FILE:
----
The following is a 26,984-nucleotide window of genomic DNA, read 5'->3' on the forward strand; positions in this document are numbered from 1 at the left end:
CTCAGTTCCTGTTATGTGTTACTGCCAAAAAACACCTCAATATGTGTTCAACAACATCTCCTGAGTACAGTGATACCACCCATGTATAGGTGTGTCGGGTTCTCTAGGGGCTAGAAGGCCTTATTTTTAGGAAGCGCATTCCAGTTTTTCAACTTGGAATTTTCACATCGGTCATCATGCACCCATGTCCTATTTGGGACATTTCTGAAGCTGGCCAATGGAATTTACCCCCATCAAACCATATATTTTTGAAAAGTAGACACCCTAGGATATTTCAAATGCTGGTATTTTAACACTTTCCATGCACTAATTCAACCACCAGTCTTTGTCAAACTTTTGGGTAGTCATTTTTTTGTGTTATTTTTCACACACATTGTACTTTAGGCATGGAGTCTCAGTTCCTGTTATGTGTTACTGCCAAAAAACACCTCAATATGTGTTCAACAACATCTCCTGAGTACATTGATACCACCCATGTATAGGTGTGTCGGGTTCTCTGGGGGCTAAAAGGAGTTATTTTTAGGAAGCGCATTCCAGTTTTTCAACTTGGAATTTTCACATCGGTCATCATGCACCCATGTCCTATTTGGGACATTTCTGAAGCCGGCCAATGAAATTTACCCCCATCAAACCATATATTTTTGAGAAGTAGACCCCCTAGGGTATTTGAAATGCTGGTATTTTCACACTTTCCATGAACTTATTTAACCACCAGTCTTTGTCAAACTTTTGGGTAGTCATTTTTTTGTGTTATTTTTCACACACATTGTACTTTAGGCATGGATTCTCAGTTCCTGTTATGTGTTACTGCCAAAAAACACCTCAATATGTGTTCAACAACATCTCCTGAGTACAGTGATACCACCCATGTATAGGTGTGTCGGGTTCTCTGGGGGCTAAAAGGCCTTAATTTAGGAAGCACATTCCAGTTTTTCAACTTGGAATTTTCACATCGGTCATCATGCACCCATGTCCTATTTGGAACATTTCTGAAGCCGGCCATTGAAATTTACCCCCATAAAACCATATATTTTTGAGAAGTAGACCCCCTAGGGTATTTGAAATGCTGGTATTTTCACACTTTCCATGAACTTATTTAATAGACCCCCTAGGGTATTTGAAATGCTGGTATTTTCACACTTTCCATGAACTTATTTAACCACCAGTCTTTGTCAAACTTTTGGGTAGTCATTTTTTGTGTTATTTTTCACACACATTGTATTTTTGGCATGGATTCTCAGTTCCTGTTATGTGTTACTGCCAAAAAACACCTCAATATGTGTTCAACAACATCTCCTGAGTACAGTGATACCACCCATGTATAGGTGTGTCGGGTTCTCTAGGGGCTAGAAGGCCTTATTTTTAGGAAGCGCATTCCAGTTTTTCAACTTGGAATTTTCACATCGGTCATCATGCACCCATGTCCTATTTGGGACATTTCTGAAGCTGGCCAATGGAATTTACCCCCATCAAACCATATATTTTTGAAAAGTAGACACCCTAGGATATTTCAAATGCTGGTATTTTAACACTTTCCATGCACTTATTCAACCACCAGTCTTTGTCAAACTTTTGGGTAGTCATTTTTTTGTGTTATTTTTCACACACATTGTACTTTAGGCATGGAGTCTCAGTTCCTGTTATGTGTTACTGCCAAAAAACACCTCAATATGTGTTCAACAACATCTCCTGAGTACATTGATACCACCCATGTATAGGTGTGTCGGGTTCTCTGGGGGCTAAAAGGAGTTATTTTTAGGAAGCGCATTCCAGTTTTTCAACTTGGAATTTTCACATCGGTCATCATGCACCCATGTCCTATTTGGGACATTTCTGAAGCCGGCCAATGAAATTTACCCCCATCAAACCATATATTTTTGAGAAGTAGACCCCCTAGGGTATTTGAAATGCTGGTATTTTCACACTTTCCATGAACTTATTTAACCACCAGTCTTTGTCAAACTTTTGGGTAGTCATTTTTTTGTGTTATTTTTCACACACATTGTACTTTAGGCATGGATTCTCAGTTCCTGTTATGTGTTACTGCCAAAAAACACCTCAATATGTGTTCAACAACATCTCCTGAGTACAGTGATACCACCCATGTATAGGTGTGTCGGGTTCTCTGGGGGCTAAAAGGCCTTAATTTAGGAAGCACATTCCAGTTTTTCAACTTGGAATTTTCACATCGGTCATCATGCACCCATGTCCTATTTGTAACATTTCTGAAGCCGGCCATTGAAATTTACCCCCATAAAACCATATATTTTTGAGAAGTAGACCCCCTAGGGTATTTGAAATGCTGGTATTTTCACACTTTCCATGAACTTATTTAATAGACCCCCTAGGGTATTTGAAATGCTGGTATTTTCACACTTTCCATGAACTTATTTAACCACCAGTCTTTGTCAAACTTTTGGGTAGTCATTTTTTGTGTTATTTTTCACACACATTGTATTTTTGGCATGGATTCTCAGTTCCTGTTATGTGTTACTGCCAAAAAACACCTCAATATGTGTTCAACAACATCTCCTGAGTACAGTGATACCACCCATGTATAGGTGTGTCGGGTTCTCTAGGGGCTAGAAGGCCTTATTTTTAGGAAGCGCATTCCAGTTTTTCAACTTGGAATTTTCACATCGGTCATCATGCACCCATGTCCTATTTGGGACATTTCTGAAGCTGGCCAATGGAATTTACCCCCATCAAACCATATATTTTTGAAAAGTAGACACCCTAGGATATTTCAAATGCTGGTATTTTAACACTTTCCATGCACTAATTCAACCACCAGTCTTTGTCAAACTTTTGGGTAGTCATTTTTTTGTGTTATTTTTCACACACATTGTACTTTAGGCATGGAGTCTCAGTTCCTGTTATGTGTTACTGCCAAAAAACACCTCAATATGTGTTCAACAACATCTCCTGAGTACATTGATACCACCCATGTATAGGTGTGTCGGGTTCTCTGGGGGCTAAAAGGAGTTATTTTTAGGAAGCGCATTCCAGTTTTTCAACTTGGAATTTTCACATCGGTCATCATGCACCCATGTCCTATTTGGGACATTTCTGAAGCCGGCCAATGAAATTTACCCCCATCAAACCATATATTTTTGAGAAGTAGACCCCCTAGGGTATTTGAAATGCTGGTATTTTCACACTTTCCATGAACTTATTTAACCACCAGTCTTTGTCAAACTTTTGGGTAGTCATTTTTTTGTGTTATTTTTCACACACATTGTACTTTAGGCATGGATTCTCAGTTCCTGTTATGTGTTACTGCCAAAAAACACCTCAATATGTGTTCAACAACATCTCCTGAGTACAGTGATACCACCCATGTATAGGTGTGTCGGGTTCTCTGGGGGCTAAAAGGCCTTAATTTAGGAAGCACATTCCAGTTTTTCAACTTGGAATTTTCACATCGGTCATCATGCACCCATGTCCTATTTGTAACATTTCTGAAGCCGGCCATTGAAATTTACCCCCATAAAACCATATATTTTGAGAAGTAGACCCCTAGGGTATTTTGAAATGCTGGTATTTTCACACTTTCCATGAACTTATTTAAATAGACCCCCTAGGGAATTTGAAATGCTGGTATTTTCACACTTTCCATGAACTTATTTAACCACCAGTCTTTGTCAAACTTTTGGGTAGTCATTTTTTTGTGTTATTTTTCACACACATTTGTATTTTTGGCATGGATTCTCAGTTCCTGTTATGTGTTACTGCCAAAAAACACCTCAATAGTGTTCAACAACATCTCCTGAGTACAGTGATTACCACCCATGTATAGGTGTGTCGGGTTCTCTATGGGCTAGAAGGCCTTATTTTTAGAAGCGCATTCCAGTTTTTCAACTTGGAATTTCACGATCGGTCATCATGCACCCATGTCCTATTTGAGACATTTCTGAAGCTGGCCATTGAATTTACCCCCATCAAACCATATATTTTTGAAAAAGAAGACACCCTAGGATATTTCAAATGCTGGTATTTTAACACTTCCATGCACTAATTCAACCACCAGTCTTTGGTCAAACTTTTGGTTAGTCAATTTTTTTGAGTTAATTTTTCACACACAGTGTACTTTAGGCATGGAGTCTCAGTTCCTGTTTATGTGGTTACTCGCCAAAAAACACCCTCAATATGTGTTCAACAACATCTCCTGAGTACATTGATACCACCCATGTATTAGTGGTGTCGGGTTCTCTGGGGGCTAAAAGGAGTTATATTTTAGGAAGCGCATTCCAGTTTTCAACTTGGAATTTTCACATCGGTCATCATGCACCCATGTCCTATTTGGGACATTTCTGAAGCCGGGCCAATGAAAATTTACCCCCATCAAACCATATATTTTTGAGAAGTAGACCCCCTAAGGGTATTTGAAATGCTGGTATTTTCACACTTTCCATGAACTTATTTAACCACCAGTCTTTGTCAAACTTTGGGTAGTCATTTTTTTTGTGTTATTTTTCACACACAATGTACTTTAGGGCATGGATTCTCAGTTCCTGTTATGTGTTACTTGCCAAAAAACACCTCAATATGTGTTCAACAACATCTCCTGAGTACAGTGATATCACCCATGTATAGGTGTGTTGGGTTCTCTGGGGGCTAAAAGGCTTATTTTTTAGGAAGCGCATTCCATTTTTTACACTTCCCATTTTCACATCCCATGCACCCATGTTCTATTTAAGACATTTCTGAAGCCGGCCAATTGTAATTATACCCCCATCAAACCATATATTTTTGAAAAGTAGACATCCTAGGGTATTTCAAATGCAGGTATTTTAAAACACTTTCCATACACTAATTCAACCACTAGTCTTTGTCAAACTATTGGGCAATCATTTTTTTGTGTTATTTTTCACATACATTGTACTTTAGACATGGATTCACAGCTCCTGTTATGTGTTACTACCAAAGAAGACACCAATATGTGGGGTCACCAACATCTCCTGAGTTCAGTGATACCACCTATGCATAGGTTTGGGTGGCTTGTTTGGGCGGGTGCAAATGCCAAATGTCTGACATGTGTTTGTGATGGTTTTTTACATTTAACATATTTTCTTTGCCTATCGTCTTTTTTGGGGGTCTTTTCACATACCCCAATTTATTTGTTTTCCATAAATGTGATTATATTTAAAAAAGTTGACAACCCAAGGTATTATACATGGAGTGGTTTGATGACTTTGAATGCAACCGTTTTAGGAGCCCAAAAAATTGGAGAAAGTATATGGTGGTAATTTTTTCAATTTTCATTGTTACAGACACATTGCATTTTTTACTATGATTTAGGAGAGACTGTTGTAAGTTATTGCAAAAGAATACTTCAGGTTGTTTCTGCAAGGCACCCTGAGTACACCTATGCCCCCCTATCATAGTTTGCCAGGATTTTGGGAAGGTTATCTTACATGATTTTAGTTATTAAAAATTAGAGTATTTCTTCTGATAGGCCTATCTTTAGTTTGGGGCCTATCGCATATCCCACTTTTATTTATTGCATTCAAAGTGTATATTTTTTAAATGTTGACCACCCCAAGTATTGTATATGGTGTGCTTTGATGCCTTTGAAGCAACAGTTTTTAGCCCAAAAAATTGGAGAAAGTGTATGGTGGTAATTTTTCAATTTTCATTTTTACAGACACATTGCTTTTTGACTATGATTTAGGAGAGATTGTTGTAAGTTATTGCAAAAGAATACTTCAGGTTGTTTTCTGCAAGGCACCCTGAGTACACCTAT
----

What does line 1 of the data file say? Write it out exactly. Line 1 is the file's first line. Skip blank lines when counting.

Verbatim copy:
The following is a 26,984-nucleotide window of genomic DNA, read 5'->3' on the forward strand; positions in this document are numbered from 1 at the left end: